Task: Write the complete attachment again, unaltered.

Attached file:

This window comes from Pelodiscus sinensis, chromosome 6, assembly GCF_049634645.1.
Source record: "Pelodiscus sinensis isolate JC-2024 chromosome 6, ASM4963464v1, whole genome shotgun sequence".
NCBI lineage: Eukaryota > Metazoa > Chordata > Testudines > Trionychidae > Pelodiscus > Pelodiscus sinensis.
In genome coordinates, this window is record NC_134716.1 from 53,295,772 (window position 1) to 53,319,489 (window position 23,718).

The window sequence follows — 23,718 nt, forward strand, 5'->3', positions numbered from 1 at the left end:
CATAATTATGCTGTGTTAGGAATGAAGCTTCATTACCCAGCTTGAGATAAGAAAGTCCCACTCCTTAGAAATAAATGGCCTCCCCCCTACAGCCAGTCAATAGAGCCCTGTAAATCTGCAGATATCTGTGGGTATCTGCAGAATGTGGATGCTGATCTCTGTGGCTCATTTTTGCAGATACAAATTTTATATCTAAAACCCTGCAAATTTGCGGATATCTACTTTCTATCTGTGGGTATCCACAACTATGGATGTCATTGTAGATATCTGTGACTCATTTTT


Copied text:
This window comes from Pelodiscus sinensis, chromosome 6, assembly GCF_049634645.1.
Source record: "Pelodiscus sinensis isolate JC-2024 chromosome 6, ASM4963464v1, whole genome shotgun sequence".
NCBI lineage: Eukaryota > Metazoa > Chordata > Testudines > Trionychidae > Pelodiscus > Pelodiscus sinensis.
In genome coordinates, this window is record NC_134716.1 from 53,295,772 (window position 1) to 53,319,489 (window position 23,718).

The window sequence follows — 23,718 nt, forward strand, 5'->3', positions numbered from 1 at the left end:
CATAATTATGCTGTGTTAGGAATGAAGCTTCATTACCCAGCTTGAGATAAGAAAGTCCCACTCCTTAGAAATAAATGGCCTCCCCCCTACAGCCAGTCAATAGAGCCCTGTAAATCTGCAGATATCTGTGGGTATCTGCAGAATGTGGATGCTGATCTCTGTGGCTCATTTTTGCAGATACAAATTTTATATCTAAAACCCTGCAAATTTGCGGATATCTACTTTCTATCTGTGGGTATCCACAACTATGGATGTCATTGTAGATATCTGTGACTCATTTTT